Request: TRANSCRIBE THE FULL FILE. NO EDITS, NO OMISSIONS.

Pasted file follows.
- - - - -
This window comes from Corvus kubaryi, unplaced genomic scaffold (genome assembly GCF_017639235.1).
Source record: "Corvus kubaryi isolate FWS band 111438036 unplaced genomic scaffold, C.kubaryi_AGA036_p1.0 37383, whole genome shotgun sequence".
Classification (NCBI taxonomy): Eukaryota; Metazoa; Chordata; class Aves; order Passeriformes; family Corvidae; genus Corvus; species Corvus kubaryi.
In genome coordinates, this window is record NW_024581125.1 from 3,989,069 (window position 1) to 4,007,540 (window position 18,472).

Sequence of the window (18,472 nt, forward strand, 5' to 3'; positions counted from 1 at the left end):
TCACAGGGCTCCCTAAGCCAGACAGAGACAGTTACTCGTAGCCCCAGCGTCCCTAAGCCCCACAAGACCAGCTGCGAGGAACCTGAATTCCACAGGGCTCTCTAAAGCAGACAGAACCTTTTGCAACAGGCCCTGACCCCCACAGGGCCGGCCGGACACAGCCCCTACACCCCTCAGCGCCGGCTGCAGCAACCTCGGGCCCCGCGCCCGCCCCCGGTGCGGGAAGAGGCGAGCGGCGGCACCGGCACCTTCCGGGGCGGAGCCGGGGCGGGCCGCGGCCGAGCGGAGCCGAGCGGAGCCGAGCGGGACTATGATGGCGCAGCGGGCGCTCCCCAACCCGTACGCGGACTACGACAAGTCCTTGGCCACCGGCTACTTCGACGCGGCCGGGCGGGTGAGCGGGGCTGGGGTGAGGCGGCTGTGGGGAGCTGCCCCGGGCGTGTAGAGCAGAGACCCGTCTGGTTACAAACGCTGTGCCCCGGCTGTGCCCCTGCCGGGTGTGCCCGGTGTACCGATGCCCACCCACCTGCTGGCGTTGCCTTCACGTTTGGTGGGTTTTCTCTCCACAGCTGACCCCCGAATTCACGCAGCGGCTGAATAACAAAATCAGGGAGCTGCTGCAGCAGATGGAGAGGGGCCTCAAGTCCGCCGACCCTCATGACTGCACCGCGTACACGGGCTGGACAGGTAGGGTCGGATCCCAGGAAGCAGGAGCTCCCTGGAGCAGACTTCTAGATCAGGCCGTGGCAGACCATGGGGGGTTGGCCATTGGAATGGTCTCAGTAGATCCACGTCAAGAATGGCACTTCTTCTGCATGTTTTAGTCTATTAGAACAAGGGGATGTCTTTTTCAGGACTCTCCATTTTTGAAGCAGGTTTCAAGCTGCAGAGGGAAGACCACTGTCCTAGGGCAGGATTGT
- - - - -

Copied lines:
This window comes from Corvus kubaryi, unplaced genomic scaffold (genome assembly GCF_017639235.1).
Source record: "Corvus kubaryi isolate FWS band 111438036 unplaced genomic scaffold, C.kubaryi_AGA036_p1.0 37383, whole genome shotgun sequence".
Classification (NCBI taxonomy): Eukaryota; Metazoa; Chordata; class Aves; order Passeriformes; family Corvidae; genus Corvus; species Corvus kubaryi.
In genome coordinates, this window is record NW_024581125.1 from 3,989,069 (window position 1) to 4,007,540 (window position 18,472).

Sequence of the window (18,472 nt, forward strand, 5' to 3'; positions counted from 1 at the left end):
TCACAGGGCTCCCTAAGCCAGACAGAGACAGTTACTCGTAGCCCCAGCGTCCCTAAGCCCCACAAGACCAGCTGCGAGGAACCTGAATTCCACAGGGCTCTCTAAAGCAGACAGAACCTTTTGCAACAGGCCCTGACCCCCACAGGGCCGGCCGGACACAGCCCCTACACCCCTCAGCGCCGGCTGCAGCAACCTCGGGCCCCGCGCCCGCCCCCGGTGCGGGAAGAGGCGAGCGGCGGCACCGGCACCTTCCGGGGCGGAGCCGGGGCGGGCCGCGGCCGAGCGGAGCCGAGCGGAGCCGAGCGGGACTATGATGGCGCAGCGGGCGCTCCCCAACCCGTACGCGGACTACGACAAGTCCTTGGCCACCGGCTACTTCGACGCGGCCGGGCGGGTGAGCGGGGCTGGGGTGAGGCGGCTGTGGGGAGCTGCCCCGGGCGTGTAGAGCAGAGACCCGTCTGGTTACAAACGCTGTGCCCCGGCTGTGCCCCTGCCGGGTGTGCCCGGTGTACCGATGCCCACCCACCTGCTGGCGTTGCCTTCACGTTTGGTGGGTTTTCTCTCCACAGCTGACCCCCGAATTCACGCAGCGGCTGAATAACAAAATCAGGGAGCTGCTGCAGCAGATGGAGAGGGGCCTCAAGTCCGCCGACCCTCATGACTGCACCGCGTACACGGGCTGGACAGGTAGGGTCGGATCCCAGGAAGCAGGAGCTCCCTGGAGCAGACTTCTAGATCAGGCCGTGGCAGACCATGGGGGGTTGGCCATTGGAATGGTCTCAGTAGATCCACGTCAAGAATGGCACTTCTTCTGCATGTTTTAGTCTATTAGAACAAGGGGATGTCTTTTTCAGGACTCTCCATTTTTGAAGCAGGTTTCAAGCTGCAGAGGGAAGACCACTGTCCTAGGGCAGGATTGT